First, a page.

What's the best way to deal with non-paying or late-paying clients?
I've recently had to deal with clients who pay extremely late or simply avoid paying us entirely. I'd like to try to avoid lawsuits, and I'd also like to maintain as positive a relationship as possible with my clients. What can I do to prevent late payments, and how can I deal with non-paying clients (before I resort to suing them)? What has worked for you, and what do you recommend?
The first thing i would identify is the reason for Non Payment...Then bucket them as Voluntary and Involuntary.. Voluntary is wanting to default and Involuntary is default due to financial circumstances, service issue, forgetting to pay, bad accountant who just forgets to process the payment etc etc...The Voluntary bucket either needs to be legally handled incase the money is big or just left as Bad Debt incase the value is not significant enough and following up with that may burn more cash than what you end up gaining..
Involuntary Bucket needs to be handled depending on the reason , such as if the client is having Cash flow problems maybe giving leeway may help both sides and you never know tomorrow when he gets a good business he could be your major client.. Incase of forgetfulness ensure timely automated reminder just before payment dates ..Service issues needs to be handled carefully and would recommend you to give the benefit of doubt to customer..
Attempt to find out why. Sometimes it is because of a financial emergency (illness, lost of job) The person may want to pay but just cant at the amount promised Maybe arrangements can be made with the person. This will get you the money and good PR showing that you are human and can understand and work with people sometimes. Yes you cannot do the arrangements with all but some is better than none.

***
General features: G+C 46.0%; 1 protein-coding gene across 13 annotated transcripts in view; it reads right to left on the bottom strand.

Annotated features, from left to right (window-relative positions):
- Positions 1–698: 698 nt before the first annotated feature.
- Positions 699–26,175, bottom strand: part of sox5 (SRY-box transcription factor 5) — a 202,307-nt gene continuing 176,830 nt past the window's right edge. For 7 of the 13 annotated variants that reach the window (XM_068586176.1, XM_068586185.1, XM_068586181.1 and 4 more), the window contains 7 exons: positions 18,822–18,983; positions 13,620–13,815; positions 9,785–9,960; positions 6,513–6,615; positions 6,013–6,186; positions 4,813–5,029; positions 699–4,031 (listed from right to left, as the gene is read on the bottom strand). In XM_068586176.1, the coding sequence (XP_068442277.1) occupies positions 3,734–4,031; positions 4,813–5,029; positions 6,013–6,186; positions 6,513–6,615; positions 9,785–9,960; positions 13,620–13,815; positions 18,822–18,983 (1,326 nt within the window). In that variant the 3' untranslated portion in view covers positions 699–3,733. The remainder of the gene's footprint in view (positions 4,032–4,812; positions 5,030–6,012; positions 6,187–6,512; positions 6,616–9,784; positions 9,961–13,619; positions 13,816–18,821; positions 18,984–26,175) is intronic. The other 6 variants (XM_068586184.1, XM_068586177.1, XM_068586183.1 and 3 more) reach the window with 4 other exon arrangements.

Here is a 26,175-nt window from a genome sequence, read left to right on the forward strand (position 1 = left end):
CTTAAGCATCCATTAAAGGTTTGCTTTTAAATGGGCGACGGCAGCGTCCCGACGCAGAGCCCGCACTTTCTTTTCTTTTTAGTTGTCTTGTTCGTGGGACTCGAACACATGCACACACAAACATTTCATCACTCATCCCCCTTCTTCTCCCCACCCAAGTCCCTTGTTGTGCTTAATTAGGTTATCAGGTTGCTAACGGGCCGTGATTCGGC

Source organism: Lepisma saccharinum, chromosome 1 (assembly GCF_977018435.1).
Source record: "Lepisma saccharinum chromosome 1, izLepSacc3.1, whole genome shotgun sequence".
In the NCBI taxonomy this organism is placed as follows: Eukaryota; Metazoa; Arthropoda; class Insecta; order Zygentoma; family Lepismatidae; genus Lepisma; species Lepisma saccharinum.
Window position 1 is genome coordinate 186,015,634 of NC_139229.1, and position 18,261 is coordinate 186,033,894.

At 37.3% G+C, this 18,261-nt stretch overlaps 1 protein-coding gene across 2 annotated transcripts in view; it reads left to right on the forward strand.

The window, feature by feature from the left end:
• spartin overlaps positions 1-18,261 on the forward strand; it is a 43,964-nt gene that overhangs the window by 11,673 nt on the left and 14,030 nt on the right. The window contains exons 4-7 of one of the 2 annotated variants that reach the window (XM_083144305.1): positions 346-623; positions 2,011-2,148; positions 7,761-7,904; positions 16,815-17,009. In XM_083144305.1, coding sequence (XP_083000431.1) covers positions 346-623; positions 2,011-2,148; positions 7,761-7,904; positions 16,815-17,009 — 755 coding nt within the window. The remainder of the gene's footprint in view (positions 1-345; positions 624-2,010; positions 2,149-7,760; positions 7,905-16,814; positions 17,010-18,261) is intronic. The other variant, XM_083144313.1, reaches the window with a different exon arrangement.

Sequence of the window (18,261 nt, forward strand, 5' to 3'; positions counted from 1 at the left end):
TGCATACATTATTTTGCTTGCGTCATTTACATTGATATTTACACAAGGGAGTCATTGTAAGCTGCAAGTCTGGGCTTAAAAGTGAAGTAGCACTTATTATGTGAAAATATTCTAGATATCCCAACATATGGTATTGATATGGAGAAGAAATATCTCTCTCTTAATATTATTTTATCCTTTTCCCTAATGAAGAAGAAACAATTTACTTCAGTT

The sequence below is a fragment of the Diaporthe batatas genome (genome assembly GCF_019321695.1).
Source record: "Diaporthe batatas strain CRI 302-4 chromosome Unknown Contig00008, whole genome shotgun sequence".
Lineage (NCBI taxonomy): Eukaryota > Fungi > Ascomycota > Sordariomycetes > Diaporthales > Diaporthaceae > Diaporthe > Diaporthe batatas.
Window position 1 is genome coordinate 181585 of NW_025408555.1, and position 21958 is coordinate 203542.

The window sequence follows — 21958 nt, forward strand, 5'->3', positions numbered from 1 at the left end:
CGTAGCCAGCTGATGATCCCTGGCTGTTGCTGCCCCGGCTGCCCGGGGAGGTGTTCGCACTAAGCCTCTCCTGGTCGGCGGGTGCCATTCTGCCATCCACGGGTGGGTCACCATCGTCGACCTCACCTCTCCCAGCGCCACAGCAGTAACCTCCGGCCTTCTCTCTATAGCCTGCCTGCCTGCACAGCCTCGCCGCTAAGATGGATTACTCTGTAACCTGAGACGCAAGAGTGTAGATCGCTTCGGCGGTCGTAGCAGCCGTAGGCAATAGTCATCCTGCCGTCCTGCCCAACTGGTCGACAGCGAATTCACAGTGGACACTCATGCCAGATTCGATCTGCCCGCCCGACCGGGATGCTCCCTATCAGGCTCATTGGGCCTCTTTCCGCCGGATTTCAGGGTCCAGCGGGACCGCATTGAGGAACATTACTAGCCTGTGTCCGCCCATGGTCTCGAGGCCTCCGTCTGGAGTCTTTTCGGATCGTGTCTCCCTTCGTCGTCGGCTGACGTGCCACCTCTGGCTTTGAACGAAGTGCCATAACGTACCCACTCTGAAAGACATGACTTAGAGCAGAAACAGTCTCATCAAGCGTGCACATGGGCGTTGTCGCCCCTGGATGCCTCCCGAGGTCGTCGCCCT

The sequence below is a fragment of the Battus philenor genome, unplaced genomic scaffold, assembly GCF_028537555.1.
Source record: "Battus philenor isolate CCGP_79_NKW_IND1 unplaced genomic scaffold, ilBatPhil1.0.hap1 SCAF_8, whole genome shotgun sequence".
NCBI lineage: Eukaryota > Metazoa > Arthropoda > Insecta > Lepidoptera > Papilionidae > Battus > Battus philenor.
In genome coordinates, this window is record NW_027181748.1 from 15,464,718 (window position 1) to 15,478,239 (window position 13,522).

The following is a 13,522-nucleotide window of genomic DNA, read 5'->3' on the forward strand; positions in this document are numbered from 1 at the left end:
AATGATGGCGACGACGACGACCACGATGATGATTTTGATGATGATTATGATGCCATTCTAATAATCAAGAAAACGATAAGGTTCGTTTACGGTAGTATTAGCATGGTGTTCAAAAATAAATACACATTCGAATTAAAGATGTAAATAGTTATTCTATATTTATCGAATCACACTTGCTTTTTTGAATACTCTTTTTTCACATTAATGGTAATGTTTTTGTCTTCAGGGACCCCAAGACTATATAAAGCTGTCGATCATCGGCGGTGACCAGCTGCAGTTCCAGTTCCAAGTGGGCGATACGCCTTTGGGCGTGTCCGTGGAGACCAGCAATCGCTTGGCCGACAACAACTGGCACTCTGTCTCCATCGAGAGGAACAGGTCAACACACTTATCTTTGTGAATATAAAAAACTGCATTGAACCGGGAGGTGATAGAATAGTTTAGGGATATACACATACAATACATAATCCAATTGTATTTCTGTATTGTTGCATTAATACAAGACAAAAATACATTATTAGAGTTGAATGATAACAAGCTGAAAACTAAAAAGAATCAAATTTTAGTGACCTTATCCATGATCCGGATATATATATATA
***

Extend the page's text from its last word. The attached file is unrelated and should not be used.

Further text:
I think it's important to clearly set the amount (of money), frequency, method of payment and what happens if the partner doesn't pay (sanctions) from the very beginning (even if it is unpleasant), all IN WRITING.
From my experience, people who don't intend to pay don't come back.
If they sign the contract and don't pay, stop delivery of goods/services until they pay and/or you can try a mediation and re-contracting (in this case you may want to ask the lawyer to accompany you). And yes, I agree with Richard (even it is not always possible): "Before accepting Orders request reference from other suppliers".
It is always advisable to have an active A/R process that requires regular monitoring and follow up. That applies to 1 customer or 1000. A customer that does not pay is not really a customer. That is "pro-bono" or "charity" work. One that pays late on a regular basis, but pays, should be considered for a "premium" if your business can sustain such.
One of the more difficult decisions to make is when you may have to consider "firing" a customer. Is the client really worth the effort? If you provide critical services, have the customer pay old invoices before offering new services, or at least request COD until old balances are cleared up.
Small claims is a very effective, yet relatively inexpensive legal route, but does have limits as to how many can be filed annually.
And as stated by Richard Stern, a little up front work in a credit review of the customers payment habits before bringing them on will be well worth the money
Always difficult but a Credit card is good. Sometimes understanding their system helps. Who authorizes the payment? Does it go to an accounts dept then get lost. Should you send your invoice to the person you were dealing with and they pass it on for payment? (they can also be your best advocate to get the money) Money up front if you can. Time line payments are good if invoices are large.